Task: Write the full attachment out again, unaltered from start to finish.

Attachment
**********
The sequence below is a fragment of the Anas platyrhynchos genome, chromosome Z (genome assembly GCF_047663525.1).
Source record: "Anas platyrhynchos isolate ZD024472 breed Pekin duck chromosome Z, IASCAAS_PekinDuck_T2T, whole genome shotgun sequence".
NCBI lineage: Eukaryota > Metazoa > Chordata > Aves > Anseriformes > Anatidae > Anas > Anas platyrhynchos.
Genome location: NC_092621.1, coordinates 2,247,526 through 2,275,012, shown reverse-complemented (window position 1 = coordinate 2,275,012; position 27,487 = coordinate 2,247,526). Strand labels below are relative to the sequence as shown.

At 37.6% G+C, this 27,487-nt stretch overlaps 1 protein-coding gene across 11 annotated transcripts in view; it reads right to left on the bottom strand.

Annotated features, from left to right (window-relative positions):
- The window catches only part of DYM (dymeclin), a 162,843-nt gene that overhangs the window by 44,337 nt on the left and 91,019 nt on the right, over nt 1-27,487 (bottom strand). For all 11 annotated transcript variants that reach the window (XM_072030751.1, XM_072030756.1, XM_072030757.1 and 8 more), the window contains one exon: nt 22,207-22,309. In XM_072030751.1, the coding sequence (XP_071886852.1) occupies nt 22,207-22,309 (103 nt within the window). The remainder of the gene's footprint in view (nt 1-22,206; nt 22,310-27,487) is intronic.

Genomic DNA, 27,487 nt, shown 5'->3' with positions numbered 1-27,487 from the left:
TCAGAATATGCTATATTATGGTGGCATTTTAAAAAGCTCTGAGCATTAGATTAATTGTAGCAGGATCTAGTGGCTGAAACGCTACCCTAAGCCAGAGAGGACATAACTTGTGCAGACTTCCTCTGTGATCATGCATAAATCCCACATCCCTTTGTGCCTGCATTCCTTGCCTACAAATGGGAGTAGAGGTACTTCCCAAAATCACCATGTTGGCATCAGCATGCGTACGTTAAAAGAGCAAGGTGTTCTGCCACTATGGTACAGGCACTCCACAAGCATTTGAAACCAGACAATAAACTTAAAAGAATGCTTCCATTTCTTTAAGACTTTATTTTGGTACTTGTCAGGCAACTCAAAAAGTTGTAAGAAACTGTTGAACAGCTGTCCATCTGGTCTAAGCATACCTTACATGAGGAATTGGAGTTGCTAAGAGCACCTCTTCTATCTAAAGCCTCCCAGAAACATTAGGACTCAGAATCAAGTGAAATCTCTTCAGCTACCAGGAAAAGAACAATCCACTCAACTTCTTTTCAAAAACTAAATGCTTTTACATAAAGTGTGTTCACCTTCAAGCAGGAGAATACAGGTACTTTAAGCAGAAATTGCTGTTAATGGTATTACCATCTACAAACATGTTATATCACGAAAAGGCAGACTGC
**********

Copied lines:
The sequence below is a fragment of the Anas platyrhynchos genome, chromosome Z (genome assembly GCF_047663525.1).
Source record: "Anas platyrhynchos isolate ZD024472 breed Pekin duck chromosome Z, IASCAAS_PekinDuck_T2T, whole genome shotgun sequence".
NCBI lineage: Eukaryota > Metazoa > Chordata > Aves > Anseriformes > Anatidae > Anas > Anas platyrhynchos.
Genome location: NC_092621.1, coordinates 2,247,526 through 2,275,012, shown reverse-complemented (window position 1 = coordinate 2,275,012; position 27,487 = coordinate 2,247,526). Strand labels below are relative to the sequence as shown.

At 37.6% G+C, this 27,487-nt stretch overlaps 1 protein-coding gene across 11 annotated transcripts in view; it reads right to left on the bottom strand.

Annotated features, from left to right (window-relative positions):
- The window catches only part of DYM (dymeclin), a 162,843-nt gene that overhangs the window by 44,337 nt on the left and 91,019 nt on the right, over nt 1-27,487 (bottom strand). For all 11 annotated transcript variants that reach the window (XM_072030751.1, XM_072030756.1, XM_072030757.1 and 8 more), the window contains one exon: nt 22,207-22,309. In XM_072030751.1, the coding sequence (XP_071886852.1) occupies nt 22,207-22,309 (103 nt within the window). The remainder of the gene's footprint in view (nt 1-22,206; nt 22,310-27,487) is intronic.

Genomic DNA, 27,487 nt, shown 5'->3' with positions numbered 1-27,487 from the left:
TCAGAATATGCTATATTATGGTGGCATTTTAAAAAGCTCTGAGCATTAGATTAATTGTAGCAGGATCTAGTGGCTGAAACGCTACCCTAAGCCAGAGAGGACATAACTTGTGCAGACTTCCTCTGTGATCATGCATAAATCCCACATCCCTTTGTGCCTGCATTCCTTGCCTACAAATGGGAGTAGAGGTACTTCCCAAAATCACCATGTTGGCATCAGCATGCGTACGTTAAAAGAGCAAGGTGTTCTGCCACTATGGTACAGGCACTCCACAAGCATTTGAAACCAGACAATAAACTTAAAAGAATGCTTCCATTTCTTTAAGACTTTATTTTGGTACTTGTCAGGCAACTCAAAAAGTTGTAAGAAACTGTTGAACAGCTGTCCATCTGGTCTAAGCATACCTTACATGAGGAATTGGAGTTGCTAAGAGCACCTCTTCTATCTAAAGCCTCCCAGAAACATTAGGACTCAGAATCAAGTGAAATCTCTTCAGCTACCAGGAAAAGAACAATCCACTCAACTTCTTTTCAAAAACTAAATGCTTTTACATAAAGTGTGTTCACCTTCAAGCAGGAGAATACAGGTACTTTAAGCAGAAATTGCTGTTAATGGTATTACCATCTACAAACATGTTATATCACGAAAAGGCAGACTGC